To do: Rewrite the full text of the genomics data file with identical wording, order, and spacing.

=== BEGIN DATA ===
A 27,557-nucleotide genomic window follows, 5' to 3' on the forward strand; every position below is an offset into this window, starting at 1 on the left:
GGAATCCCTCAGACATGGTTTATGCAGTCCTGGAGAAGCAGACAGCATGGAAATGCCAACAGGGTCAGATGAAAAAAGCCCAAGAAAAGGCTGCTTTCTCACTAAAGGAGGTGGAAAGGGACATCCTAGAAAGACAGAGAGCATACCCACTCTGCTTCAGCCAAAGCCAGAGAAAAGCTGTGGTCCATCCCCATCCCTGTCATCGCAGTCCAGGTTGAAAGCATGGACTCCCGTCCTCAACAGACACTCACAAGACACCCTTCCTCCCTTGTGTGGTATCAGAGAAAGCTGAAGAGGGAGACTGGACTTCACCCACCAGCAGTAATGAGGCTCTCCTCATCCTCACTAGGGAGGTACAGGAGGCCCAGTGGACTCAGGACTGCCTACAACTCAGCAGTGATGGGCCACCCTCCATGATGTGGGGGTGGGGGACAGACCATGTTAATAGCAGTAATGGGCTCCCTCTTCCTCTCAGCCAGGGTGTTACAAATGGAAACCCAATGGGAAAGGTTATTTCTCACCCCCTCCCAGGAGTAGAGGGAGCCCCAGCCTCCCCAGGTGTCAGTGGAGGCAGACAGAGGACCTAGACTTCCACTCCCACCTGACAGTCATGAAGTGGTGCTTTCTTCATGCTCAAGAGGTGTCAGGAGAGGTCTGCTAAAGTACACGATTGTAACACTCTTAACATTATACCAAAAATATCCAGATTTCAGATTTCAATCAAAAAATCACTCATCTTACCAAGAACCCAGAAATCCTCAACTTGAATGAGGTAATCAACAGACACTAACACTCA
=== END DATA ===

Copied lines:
A 27,557-nucleotide genomic window follows, 5' to 3' on the forward strand; every position below is an offset into this window, starting at 1 on the left:
GGAATCCCTCAGACATGGTTTATGCAGTCCTGGAGAAGCAGACAGCATGGAAATGCCAACAGGGTCAGATGAAAAAAGCCCAAGAAAAGGCTGCTTTCTCACTAAAGGAGGTGGAAAGGGACATCCTAGAAAGACAGAGAGCATACCCACTCTGCTTCAGCCAAAGCCAGAGAAAAGCTGTGGTCCATCCCCATCCCTGTCATCGCAGTCCAGGTTGAAAGCATGGACTCCCGTCCTCAACAGACACTCACAAGACACCCTTCCTCCCTTGTGTGGTATCAGAGAAAGCTGAAGAGGGAGACTGGACTTCACCCACCAGCAGTAATGAGGCTCTCCTCATCCTCACTAGGGAGGTACAGGAGGCCCAGTGGACTCAGGACTGCCTACAACTCAGCAGTGATGGGCCACCCTCCATGATGTGGGGGTGGGGGACAGACCATGTTAATAGCAGTAATGGGCTCCCTCTTCCTCTCAGCCAGGGTGTTACAAATGGAAACCCAATGGGAAAGGTTATTTCTCACCCCCTCCCAGGAGTAGAGGGAGCCCCAGCCTCCCCAGGTGTCAGTGGAGGCAGACAGAGGACCTAGACTTCCACTCCCACCTGACAGTCATGAAGTGGTGCTTTCTTCATGCTCAAGAGGTGTCAGGAGAGGTCTGCTAAAGTACACGATTGTAACACTCTTAACATTATACCAAAAATATCCAGATTTCAGATTTCAATCAAAAAATCACTCATCTTACCAAGAACCCAGAAATCCTCAACTTGAATGAGGTAATCAACAGACACTAACACTCA